running on mountain tops

Running on Mountain Tops (Ten Mile Range Traverse)

I recently survived running on mountain tops. The objective was the Ten Mile Range traverse from Frisco to Breckenridge, Colorado. The result was over 7000 feet of elevation gain and bagging 9 out of 10 peaks before the rain washed us down the mountain.

I’ll tell you this: it wasn’t pretty. Well, the views were breathtaking and life changing. The sunrise was the kind of light-play that heals the ache in your heart.

But yeah, I only barely made it to the top of each peak without quitting, cursing, or telling my “running” partners what I really thought of them. I mean, I had a lot of time to think about it while I huffed and puffed my way to one false summit after another. Like I said, it wasn’t pretty.

When you climb ten summits you have to prepare for there to be a heck of a lot of false summits.

Why isn’t everyone a mountain runner!?

Wait, who put that question mark there? I’m pretty sure it should be a statement. It should be the beginning of a thesis.

10 Reasons Why Everyone isn’t a Mountain Runner.

I’m not sure how many mountains you have to stumble down before your ankles and knees get strong enough to actually take it. There’s some supernatural kind of stubborness involved in the process.

At one point in the morning, which was mostly steep scrambling up and down over 3rd and 4th class terrain, Ian mentioned that we were trail running without the trails and without the running.

By mid-morning, because we started at 3am, even my running partners who have been doing this for years were, “feeling the hurt.” But if that’s true then what I was feeling was way beyond hurt. It was next level.

But in a weird way you can’t be mad because you chose this.

you chose this

Write that again… you chose this. You chose to wake up at 2:45am, wake-up being inaccurate working seeing as though I’m pretty sure you never actually fell asleep. You shoes to hike, climb, nay “run” up 3000+ vertical feet before even the sun deemed it late enough to rise.

And you chose to keep going even after everything was starting to hurt.

Why? Because something about it feels so good. Maybe it’s the power, the strength, and the proving that you can.

Not that you have to prove it to anyone. No one really cares actually. They all just think we’re a little stupid because that is what we do for fun, on our one precious day off in what feels like months.

I exaggerate. But hey, that’s what it’s all about right? Extreme ups and downs: literally, emotionally, spiritually.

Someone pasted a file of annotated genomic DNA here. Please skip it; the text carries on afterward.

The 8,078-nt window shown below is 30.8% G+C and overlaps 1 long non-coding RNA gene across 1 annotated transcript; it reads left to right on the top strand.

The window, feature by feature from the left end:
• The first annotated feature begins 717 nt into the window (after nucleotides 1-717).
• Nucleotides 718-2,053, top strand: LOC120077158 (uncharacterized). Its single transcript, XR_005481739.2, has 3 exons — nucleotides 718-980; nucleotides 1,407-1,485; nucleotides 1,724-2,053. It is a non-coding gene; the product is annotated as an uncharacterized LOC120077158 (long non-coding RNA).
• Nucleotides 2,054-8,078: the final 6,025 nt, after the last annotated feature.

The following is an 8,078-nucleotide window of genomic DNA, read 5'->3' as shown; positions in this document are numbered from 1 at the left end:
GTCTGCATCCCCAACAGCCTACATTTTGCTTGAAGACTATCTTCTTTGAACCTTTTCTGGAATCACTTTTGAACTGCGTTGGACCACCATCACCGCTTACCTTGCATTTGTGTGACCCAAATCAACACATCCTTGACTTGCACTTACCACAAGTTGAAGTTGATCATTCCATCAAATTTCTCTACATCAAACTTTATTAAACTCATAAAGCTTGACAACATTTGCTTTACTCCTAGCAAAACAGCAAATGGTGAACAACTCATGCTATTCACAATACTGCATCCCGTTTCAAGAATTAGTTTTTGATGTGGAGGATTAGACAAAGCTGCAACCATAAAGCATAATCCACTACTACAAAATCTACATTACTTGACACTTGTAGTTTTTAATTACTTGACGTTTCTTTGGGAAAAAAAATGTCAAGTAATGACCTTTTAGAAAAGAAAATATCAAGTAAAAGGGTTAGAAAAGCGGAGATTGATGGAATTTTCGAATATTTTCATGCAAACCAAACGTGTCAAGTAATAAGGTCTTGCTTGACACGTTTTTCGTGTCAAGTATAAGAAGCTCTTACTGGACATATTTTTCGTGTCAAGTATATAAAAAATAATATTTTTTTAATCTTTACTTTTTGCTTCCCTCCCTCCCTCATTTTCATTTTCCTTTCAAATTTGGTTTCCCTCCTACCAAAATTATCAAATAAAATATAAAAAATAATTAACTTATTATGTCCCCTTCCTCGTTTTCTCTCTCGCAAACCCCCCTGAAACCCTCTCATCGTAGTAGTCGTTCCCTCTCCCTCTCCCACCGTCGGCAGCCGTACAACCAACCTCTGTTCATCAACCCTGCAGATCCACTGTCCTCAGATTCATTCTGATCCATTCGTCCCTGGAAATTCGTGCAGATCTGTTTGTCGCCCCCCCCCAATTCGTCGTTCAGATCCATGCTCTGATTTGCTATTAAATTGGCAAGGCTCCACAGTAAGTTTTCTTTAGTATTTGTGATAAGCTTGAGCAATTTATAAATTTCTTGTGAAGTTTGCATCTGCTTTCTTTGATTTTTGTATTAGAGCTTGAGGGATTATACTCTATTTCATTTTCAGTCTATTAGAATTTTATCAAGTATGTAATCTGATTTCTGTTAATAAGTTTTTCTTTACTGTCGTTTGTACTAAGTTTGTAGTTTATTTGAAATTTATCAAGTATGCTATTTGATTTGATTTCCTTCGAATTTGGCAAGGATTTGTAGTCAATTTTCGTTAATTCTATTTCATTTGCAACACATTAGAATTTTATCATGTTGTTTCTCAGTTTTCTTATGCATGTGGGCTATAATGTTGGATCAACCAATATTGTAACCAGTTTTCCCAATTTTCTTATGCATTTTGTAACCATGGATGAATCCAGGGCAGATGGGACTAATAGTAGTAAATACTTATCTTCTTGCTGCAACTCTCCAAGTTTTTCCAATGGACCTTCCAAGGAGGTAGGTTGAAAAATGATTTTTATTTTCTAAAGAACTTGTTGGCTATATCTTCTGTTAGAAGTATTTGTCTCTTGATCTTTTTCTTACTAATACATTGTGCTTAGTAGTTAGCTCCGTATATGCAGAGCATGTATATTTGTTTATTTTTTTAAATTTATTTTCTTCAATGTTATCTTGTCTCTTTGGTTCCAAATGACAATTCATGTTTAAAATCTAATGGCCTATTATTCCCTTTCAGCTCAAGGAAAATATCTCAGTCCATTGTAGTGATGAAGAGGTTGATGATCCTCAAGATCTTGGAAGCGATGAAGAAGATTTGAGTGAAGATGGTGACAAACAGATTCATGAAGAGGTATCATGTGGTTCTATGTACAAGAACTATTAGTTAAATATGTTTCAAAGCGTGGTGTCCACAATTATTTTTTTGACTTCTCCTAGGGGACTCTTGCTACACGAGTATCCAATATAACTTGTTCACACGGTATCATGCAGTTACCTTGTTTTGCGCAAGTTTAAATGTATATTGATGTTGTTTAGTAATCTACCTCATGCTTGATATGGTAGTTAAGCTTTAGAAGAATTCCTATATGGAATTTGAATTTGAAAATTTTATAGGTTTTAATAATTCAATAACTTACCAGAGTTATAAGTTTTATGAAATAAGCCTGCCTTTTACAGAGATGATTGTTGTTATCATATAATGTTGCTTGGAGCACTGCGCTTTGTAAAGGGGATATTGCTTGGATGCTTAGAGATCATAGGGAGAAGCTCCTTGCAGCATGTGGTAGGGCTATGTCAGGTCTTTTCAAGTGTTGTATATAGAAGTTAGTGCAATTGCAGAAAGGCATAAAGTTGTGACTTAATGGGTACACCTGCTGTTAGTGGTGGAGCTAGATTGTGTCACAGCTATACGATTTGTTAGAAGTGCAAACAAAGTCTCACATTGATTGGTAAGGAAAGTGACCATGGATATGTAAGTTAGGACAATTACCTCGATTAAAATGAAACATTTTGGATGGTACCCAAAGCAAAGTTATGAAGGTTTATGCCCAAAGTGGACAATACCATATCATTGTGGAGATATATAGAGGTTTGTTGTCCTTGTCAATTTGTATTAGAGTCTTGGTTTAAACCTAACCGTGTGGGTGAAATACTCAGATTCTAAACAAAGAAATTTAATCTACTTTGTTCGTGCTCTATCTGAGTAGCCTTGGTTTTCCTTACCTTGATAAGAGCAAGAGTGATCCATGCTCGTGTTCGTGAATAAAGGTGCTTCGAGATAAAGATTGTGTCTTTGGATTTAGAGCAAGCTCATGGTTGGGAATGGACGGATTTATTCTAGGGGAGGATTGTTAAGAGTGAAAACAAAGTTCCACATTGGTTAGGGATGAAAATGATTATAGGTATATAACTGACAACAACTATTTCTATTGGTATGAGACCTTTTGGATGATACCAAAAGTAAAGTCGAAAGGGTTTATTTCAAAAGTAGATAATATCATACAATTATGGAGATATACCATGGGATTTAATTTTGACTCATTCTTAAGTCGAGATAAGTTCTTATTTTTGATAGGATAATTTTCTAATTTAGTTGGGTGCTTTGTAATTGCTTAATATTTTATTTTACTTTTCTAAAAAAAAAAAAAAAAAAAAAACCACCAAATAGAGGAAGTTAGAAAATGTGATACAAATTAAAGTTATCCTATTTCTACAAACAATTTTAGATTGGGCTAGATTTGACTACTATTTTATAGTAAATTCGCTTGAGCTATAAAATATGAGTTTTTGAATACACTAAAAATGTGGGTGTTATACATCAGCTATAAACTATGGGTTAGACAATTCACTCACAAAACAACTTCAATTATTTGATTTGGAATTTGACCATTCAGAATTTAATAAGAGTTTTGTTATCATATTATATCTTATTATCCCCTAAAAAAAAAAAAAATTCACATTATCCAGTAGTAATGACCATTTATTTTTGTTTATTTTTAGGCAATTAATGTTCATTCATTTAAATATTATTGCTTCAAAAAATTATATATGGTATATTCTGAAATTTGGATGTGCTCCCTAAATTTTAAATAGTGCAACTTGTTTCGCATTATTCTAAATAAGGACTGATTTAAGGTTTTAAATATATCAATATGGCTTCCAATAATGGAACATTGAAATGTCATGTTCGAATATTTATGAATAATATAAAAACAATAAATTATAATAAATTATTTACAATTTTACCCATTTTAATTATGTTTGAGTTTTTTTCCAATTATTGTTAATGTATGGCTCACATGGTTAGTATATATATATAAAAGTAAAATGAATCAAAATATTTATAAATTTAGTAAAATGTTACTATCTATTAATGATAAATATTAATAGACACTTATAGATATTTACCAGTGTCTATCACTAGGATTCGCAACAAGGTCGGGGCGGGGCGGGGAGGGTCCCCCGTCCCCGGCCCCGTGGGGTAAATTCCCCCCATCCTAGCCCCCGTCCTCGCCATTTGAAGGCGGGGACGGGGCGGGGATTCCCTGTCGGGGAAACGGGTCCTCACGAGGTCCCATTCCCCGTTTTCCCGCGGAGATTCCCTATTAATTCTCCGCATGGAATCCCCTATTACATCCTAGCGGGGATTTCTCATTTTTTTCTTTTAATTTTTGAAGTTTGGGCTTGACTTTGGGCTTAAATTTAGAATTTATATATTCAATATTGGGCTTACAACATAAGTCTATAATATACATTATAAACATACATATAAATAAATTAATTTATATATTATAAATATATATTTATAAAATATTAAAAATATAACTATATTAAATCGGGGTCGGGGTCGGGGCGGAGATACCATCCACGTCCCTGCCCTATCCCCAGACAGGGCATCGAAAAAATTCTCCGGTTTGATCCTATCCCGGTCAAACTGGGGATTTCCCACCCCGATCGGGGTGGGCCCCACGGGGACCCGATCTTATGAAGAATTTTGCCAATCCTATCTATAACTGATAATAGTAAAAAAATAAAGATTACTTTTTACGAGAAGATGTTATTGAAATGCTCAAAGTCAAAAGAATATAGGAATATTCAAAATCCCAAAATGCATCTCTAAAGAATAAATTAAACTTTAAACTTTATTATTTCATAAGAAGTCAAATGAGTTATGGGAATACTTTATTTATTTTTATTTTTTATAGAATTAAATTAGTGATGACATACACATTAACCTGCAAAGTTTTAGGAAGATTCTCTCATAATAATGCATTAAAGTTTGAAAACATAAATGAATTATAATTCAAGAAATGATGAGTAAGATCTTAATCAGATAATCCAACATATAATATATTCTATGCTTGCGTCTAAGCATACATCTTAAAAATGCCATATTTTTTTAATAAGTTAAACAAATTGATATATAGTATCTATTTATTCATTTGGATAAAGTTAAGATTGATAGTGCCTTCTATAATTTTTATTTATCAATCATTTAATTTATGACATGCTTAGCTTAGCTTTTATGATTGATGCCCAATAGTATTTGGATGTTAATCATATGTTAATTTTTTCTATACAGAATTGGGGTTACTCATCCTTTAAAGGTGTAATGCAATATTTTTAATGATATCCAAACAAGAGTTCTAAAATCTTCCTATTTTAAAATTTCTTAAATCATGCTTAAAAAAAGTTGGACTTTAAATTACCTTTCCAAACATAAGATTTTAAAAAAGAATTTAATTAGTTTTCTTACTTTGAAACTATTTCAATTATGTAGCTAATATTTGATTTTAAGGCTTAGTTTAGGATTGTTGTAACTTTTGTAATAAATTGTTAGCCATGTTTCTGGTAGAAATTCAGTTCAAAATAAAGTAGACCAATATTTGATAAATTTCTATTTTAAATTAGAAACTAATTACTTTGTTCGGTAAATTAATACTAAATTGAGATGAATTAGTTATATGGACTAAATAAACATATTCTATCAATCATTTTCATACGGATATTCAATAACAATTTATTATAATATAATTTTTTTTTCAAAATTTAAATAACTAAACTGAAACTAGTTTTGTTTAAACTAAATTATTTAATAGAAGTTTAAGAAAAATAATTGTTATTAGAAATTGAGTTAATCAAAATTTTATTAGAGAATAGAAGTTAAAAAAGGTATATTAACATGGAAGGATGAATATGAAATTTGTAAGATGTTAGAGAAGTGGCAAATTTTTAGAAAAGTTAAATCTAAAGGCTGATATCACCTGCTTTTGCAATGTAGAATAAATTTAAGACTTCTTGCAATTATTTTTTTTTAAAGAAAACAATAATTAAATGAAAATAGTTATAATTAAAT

ten mile range traverse

The objective was the 10 Mile Traverse from Frisco to Breckenridge, Colorado. We wanted to run across the Ten Mile Mountain Range, but first we had to get up there. The first half of the day was more climbing than running including some technical 4th class route finding.

As an experienced rock climber, I felt at home on the rock minus a few key points.

  1. The rock was wet and slippery from the rain that had been pouring all night which mandated that we move slowly and methodically.
  2. I knew that the technical sections were likely not going to be the hardest aspect of the day, I was more concerned about endurance.
  3. We had a fairly hard time window because the rain was going to come around noon or 1pm and there was a long way to go so speed was important.

I mean, look at that ominous sky!

9 outta 10 ain’t bad

I think that when an objective is so intense, it’s fairly easy to keep expectations in check. It’s hard to be on the ridge between peaks 9 and 10 and make the choice to head back down. At the same time, it’s an easy choice when it’s dumping rain, you’re exhausted, and you still have to get back down.

running on mountain tops

If the main goal was running on mountain tops, we succeeded. It felt pretty otherworldly to prance across a ridge bagging peak after peak after peak.

Typically, as a climber and photographer I don’t move at such an aggressive pace. I always thought that it was a waste, why not slow down and enjoy the views. Now, I’m not sure how I feel because I also recognize the advantages of being able to cover more ground in less time.

Running on mountain tops makes you feel like a bird. There’s a sense of freedom and release. You’re traveling across the top of the world by the power of your own two feet.

But first you have to get up there.

And have enough energy to run.

Then you’re reminded you only have two feet with skinny ankles.

Lastly, you realize you still have to get back down.

But yeah, I guess it was fun.

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I am Brenda Bergreen. I’m a writer, photographer, and storyteller alongside my husband and adventure parter Marc. We specialize in mountain lifestyle photography and adventurous wedding photography. Above all our philosophy, love. adventurously. is the guidepost for everything we do.

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